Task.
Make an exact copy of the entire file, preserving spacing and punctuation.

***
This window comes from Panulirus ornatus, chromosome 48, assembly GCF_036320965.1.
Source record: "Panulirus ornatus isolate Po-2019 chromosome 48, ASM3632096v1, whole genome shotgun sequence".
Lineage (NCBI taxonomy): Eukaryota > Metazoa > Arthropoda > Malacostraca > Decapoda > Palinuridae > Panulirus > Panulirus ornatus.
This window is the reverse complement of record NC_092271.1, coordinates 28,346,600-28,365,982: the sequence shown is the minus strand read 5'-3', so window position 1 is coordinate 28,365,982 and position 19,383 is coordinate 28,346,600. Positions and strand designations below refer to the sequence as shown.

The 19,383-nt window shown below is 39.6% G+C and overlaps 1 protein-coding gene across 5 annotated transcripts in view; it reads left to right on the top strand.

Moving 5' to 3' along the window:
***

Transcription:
This window comes from Panulirus ornatus, chromosome 48, assembly GCF_036320965.1.
Source record: "Panulirus ornatus isolate Po-2019 chromosome 48, ASM3632096v1, whole genome shotgun sequence".
Lineage (NCBI taxonomy): Eukaryota > Metazoa > Arthropoda > Malacostraca > Decapoda > Palinuridae > Panulirus > Panulirus ornatus.
This window is the reverse complement of record NC_092271.1, coordinates 28,346,600-28,365,982: the sequence shown is the minus strand read 5'-3', so window position 1 is coordinate 28,365,982 and position 19,383 is coordinate 28,346,600. Positions and strand designations below refer to the sequence as shown.

The 19,383-nt window shown below is 39.6% G+C and overlaps 1 protein-coding gene across 5 annotated transcripts in view; it reads left to right on the top strand.

Moving 5' to 3' along the window: